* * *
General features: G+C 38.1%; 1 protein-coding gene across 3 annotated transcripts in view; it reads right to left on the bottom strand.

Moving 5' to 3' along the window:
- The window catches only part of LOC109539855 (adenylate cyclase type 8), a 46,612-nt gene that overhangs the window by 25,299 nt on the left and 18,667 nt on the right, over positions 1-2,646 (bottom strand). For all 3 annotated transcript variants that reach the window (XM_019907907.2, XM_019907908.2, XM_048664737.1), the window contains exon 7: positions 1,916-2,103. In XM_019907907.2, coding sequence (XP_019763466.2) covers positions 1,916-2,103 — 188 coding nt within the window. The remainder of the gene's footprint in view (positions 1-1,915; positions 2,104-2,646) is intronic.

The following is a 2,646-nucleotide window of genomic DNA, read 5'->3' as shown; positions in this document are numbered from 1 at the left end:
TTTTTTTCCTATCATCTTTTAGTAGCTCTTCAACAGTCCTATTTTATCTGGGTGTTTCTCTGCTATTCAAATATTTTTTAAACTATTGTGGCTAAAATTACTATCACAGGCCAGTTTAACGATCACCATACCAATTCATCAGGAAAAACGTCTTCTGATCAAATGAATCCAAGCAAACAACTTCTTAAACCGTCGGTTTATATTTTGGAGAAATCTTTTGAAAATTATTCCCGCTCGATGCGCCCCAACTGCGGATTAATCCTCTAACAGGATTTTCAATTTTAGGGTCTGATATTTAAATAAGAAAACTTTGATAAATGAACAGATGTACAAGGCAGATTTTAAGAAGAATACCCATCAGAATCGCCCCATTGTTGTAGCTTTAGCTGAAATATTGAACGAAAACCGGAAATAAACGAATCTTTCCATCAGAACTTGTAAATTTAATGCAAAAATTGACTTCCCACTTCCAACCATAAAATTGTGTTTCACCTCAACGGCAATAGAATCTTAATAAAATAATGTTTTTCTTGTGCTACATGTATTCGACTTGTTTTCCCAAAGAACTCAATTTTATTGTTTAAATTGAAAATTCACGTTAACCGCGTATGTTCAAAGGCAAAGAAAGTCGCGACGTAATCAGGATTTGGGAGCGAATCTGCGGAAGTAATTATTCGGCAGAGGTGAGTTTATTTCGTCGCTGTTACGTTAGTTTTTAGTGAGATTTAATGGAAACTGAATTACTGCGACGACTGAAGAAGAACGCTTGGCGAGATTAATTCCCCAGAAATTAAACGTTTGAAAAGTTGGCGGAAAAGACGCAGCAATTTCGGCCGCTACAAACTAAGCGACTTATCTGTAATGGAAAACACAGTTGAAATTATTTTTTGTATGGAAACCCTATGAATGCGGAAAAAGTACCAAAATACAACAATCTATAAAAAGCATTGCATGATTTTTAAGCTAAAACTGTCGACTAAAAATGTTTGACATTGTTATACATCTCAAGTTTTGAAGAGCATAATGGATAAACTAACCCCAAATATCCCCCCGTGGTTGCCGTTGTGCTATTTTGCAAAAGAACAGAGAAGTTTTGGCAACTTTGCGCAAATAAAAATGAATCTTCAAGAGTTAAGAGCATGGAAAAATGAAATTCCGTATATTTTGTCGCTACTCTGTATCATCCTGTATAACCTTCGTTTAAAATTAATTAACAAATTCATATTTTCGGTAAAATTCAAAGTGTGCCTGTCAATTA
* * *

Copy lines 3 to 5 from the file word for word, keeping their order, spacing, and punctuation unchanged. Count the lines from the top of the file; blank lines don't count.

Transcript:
- The window catches only part of LOC109539855 (adenylate cyclase type 8), a 46,612-nt gene that overhangs the window by 25,299 nt on the left and 18,667 nt on the right, over positions 1-2,646 (bottom strand). For all 3 annotated transcript variants that reach the window (XM_019907907.2, XM_019907908.2, XM_048664737.1), the window contains exon 7: positions 1,916-2,103. In XM_019907907.2, coding sequence (XP_019763466.2) covers positions 1,916-2,103 — 188 coding nt within the window. The remainder of the gene's footprint in view (positions 1-1,915; positions 2,104-2,646) is intronic.

The following is a 2,646-nucleotide window of genomic DNA, read 5'->3' as shown; positions in this document are numbered from 1 at the left end:
TTTTTTTCCTATCATCTTTTAGTAGCTCTTCAACAGTCCTATTTTATCTGGGTGTTTCTCTGCTATTCAAATATTTTTTAAACTATTGTGGCTAAAATTACTATCACAGGCCAGTTTAACGATCACCATACCAATTCATCAGGAAAAACGTCTTCTGATCAAATGAATCCAAGCAAACAACTTCTTAAACCGTCGGTTTATATTTTGGAGAAATCTTTTGAAAATTATTCCCGCTCGATGCGCCCCAACTGCGGATTAATCCTCTAACAGGATTTTCAATTTTAGGGTCTGATATTTAAATAAGAAAACTTTGATAAATGAACAGATGTACAAGGCAGATTTTAAGAAGAATACCCATCAGAATCGCCCCATTGTTGTAGCTTTAGCTGAAATATTGAACGAAAACCGGAAATAAACGAATCTTTCCATCAGAACTTGTAAATTTAATGCAAAAATTGACTTCCCACTTCCAACCATAAAATTGTGTTTCACCTCAACGGCAATAGAATCTTAATAAAATAATGTTTTTCTTGTGCTACATGTATTCGACTTGTTTTCCCAAAGAACTCAATTTTATTGTTTAAATTGAAAATTCACGTTAACCGCGTATGTTCAAAGGCAAAGAAAGTCGCGACGTAATCAGGATTTGGGAGCGAATCTGCGGAAGTAATTATTCGGCAGAGGTGAGTTTATTTCGTCGCTGTTACGTTAGTTTTTAGTGAGATTTAATGGAAACTGAATTACTGCGACGACTGAAGAAGAACGCTTGGCGAGATTAATTCCCCAGAAATTAAACGTTTGAAAAGTTGGCGGAAAAGACGCAGCAATTTCGGCCGCTACAAACTAAGCGACTTATCTGTAATGGAAAACACAGTTGAAATTATTTTTTGTATGGAAACCCTATGAATGCGGAAAAAGTACCAAAATACAACAATCTATAAAAAGCATTGCATGATTTTTAAGCTAAAACTGTCGACTAAAAATGTTTGACATTGTTATACATCTCAAGTTTTGAAGAGCATAATGGATAAACTAACCCCAAATATCCCCCCGTGGTTGCCGTTGTGCTATTTTGCAAAAGAACAGAGAAGTTTTGGCAACTTTGCGCAAATAAAAATGAATCTTCAAGAGTTAAGAGCATGGAAAAATGAAATTCCGTATATTTTGTCGCTACTCTGTATCATCCTGTATAACCTTCGTTTAAAATTAATTAACAAATTCATATTTTCGGTAAAATTCAAAGTGTGCCTGTCAATTA